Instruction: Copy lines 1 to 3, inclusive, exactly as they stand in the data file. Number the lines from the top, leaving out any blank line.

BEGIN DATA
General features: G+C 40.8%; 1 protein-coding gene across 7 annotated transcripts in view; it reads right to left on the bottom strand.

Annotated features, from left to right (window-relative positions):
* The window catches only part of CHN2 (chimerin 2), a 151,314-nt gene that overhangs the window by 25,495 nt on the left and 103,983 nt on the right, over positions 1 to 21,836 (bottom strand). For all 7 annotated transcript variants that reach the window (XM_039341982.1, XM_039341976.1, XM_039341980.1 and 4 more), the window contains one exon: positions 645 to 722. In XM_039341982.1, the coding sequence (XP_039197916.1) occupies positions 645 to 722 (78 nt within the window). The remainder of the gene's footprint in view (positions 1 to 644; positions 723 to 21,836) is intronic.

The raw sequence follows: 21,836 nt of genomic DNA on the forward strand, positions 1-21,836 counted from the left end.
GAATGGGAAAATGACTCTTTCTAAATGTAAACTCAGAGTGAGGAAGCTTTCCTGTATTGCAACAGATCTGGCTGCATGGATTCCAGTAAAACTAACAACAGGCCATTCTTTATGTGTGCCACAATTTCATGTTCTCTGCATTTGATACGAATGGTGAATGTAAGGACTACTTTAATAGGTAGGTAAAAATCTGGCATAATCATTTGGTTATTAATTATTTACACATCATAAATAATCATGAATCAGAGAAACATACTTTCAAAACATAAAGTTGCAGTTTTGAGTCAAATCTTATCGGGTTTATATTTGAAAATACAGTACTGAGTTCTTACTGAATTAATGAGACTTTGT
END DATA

General features: G+C 40.8%; 1 protein-coding gene across 7 annotated transcripts in view; it reads right to left on the bottom strand.

Annotated features, from left to right (window-relative positions):
* The window catches only part of CHN2 (chimerin 2), a 151,314-nt gene that overhangs the window by 25,495 nt on the left and 103,983 nt on the right, over positions 1 to 21,836 (bottom strand). For all 7 annotated transcript variants that reach the window (XM_039341982.1, XM_039341976.1, XM_039341980.1 and 4 more), the window contains one exon: positions 645 to 722. In XM_039341982.1, the coding sequence (XP_039197916.1) occupies positions 645 to 722 (78 nt within the window). The remainder of the gene's footprint in view (positions 1 to 644; positions 723 to 21,836) is intronic.